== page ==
"The unbuilt up, individivisible, incomprehensible and NON-CIRCUMSCRIBED Trinity, He wholly and alone is to be worshipped and adored...... These honorable and venerable images, as has been said, we honor and salute and reverently venerate, to wit the image of the incarnation of our Great God and Savior  Jesus Christ and our Spotless Lady the all-holy Mother of God from whom He pleased to take flesh and to save and rescue us from all impious idolatry. Also the images of the holy and incorporeal Angels who as men appeared to the just. Likewise also the figures and effigies of the divine and all-lauded Apostles, also of the God-speaking prophets, and the struggling martyrs and holy men. So that through their representations we may be lead back in memory and recollection to the prototype, and have a share in the holiness of some of them." ( SESSION 4, 7TH ECUMENICAL COUNCIL)

Any argument that Daniel 7 sanctions the depictability of God the Father has the burden of proving that such an icon has ever existed. There has never been an icon depicting Daniels vision. Those in favor of depicting the Father have attempted to persuade those not versed in Iconography, that the Trinity painting, of an old white bearded man and Christ seated next to him with a dove in the middle is the vision found in Daniel !. Unfortunately iconographers refer to this as the New Testament Trinity, because it has nothing to do with the old testament and instead is a corruption of the white bearded Christ described in Rev 1.13-14 which some iconographers have confused as the Father.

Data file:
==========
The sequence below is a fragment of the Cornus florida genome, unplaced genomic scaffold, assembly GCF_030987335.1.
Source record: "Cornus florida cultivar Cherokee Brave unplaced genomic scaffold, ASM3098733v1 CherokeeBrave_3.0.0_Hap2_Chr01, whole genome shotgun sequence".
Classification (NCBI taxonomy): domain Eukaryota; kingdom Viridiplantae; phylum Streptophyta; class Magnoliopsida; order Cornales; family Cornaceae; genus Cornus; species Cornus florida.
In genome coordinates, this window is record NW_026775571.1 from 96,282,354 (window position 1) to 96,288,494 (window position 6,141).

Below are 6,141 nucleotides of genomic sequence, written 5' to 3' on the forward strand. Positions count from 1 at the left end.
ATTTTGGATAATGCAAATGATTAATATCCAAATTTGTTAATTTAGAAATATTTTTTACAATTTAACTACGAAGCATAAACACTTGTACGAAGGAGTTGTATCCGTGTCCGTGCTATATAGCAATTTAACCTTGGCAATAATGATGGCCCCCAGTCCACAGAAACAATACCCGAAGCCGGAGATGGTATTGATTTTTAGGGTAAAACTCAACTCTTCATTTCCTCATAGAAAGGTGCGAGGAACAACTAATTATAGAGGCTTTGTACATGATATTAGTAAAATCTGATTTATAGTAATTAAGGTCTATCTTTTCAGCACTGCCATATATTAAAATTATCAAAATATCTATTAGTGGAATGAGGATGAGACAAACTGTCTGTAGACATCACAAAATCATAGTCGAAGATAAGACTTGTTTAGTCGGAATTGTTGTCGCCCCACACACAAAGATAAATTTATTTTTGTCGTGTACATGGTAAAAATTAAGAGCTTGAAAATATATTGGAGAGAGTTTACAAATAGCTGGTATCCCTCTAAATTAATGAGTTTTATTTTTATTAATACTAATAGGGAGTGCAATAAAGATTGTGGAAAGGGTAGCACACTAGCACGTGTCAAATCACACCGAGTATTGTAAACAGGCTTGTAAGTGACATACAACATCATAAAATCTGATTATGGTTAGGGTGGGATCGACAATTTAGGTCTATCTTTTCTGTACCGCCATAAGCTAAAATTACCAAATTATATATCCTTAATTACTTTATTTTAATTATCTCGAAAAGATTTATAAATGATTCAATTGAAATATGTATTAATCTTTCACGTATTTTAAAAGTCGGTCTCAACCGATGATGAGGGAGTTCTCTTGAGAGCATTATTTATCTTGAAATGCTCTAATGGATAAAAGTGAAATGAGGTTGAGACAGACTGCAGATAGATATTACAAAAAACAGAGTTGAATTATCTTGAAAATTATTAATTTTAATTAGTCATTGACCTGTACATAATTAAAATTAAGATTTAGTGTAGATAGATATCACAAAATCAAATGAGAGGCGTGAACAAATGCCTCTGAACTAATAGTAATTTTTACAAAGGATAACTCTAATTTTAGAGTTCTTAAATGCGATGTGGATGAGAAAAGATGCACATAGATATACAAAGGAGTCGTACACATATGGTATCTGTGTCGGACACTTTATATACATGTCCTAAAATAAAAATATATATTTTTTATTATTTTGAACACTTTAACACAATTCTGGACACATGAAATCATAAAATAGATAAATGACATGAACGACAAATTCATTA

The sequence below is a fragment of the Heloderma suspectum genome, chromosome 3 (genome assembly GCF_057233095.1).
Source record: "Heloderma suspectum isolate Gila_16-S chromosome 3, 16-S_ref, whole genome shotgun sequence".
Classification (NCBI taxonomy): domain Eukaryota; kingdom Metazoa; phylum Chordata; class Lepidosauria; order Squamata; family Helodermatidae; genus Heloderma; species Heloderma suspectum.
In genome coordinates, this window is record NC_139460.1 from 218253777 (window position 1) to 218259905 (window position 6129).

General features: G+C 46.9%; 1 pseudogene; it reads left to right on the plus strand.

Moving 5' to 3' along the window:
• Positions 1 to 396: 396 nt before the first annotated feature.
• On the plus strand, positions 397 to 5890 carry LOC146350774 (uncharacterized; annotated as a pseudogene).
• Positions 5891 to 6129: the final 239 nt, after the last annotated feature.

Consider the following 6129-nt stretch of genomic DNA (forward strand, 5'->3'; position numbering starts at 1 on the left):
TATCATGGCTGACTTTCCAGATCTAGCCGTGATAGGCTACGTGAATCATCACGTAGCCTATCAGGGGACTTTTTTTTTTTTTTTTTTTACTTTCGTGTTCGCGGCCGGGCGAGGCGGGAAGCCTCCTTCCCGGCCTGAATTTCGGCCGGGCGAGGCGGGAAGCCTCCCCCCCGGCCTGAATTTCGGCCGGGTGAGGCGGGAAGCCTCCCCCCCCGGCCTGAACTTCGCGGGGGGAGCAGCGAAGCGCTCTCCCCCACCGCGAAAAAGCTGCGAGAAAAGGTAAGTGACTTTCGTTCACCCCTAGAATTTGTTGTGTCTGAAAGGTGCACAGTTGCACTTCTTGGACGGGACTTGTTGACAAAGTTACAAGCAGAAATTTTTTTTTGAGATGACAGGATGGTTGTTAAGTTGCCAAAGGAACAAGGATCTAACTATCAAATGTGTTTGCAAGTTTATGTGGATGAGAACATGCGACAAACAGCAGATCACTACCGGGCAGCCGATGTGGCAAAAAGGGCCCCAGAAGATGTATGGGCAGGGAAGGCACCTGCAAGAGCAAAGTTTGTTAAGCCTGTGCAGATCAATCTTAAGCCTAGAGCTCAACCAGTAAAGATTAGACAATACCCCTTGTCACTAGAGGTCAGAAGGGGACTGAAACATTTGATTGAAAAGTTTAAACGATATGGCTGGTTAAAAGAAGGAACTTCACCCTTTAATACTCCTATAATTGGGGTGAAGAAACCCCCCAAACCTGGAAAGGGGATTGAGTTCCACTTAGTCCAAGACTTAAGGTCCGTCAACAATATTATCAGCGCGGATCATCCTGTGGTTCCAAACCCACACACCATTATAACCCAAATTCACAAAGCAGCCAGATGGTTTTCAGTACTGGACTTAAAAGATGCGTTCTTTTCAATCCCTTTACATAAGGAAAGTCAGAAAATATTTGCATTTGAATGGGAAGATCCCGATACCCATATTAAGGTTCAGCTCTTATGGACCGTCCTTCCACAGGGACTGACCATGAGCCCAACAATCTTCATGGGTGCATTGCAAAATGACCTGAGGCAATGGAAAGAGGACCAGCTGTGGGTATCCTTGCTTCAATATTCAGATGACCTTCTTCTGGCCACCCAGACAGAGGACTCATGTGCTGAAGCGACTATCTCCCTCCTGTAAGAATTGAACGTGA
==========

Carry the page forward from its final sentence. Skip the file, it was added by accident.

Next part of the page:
In fact outside of the NT, the white bearded Christ is first depicted in another important early Christian writing. A writing which maybe the most important historical account of a martyrdom in all of Christianity and this is the Passion of St Perpetua in approx 205 a.d. Where a ladder leading up to a heavenly garden, where Perpetua sees the shepherd (Christ) milking his sheep, and the hair on his head is white as snow.

Those Fathers that interpreted Daniel 7 to be God the Father is simply the lingering effects of the Church before Revelations was recieved into the Canon. The Apocalypse of St John was not accepted until after 500 a.d.. But once it was accepted along with the influence of the martrology of Perpetua, the Church agreed that the Ancient of Days is Christ. This is revealed in the Festal Menaion of the Service of the Presenation of Christ to the Temple, and of the most ancient canonical icons of the Ancient of Days as Christ.

Here are two of the earliest icons of Christ as the Ancient of Days and both predate any God the Father image:

http://all-photo.ru/icon/index.en.html?kk=8e56770132&img=28405&big=on


http://all-photo.ru/icon/index.en.html?kk=8e56770132&img=18240&big=on
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« Reply #69 on: May 16, 2008, 12:26:17 AM »

^The icons look like the depictions of Melchizedek.
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« Reply #70 on: May 16, 2008, 12:44:49 AM »

^The icons look like the depictions of Melchizedek.

Perhaps not surprising, that Melchizedek is a type for Christ. Melchizedek is described as King of Peace (heb 7.2) and Christ as the Prince of Peace in (Isaiah. 9). "And without father and without mother without descent having neither beginning of days nor end of life, but made like unto the Son of God abideth a priest continually (Heb7.3)". Isnt Heb 7.3 describing a type of the Ancient of Days by saying he neither has beginning of days nor end of life of whom is Christ?